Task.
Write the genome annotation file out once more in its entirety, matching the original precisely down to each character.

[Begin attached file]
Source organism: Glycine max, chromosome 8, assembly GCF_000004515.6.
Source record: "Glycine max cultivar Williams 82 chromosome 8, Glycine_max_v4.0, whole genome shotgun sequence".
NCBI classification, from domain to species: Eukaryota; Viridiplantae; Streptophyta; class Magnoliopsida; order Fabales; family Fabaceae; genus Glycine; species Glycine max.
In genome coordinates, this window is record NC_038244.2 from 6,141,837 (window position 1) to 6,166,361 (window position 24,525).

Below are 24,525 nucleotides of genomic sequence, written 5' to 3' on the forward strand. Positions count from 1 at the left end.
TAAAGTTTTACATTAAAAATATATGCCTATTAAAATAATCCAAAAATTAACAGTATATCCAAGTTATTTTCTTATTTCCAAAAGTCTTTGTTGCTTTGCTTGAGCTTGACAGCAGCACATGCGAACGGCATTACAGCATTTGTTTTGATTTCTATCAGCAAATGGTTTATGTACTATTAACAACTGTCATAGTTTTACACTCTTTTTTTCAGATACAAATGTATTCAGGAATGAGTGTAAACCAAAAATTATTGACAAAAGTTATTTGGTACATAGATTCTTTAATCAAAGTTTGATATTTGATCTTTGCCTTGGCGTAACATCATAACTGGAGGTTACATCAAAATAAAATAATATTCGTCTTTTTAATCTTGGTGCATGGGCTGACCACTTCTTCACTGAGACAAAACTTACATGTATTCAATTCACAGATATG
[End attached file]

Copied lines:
Source organism: Glycine max, chromosome 8, assembly GCF_000004515.6.
Source record: "Glycine max cultivar Williams 82 chromosome 8, Glycine_max_v4.0, whole genome shotgun sequence".
NCBI classification, from domain to species: Eukaryota; Viridiplantae; Streptophyta; class Magnoliopsida; order Fabales; family Fabaceae; genus Glycine; species Glycine max.
In genome coordinates, this window is record NC_038244.2 from 6,141,837 (window position 1) to 6,166,361 (window position 24,525).

Below are 24,525 nucleotides of genomic sequence, written 5' to 3' on the forward strand. Positions count from 1 at the left end.
TAAAGTTTTACATTAAAAATATATGCCTATTAAAATAATCCAAAAATTAACAGTATATCCAAGTTATTTTCTTATTTCCAAAAGTCTTTGTTGCTTTGCTTGAGCTTGACAGCAGCACATGCGAACGGCATTACAGCATTTGTTTTGATTTCTATCAGCAAATGGTTTATGTACTATTAACAACTGTCATAGTTTTACACTCTTTTTTTCAGATACAAATGTATTCAGGAATGAGTGTAAACCAAAAATTATTGACAAAAGTTATTTGGTACATAGATTCTTTAATCAAAGTTTGATATTTGATCTTTGCCTTGGCGTAACATCATAACTGGAGGTTACATCAAAATAAAATAATATTCGTCTTTTTAATCTTGGTGCATGGGCTGACCACTTCTTCACTGAGACAAAACTTACATGTATTCAATTCACAGATATG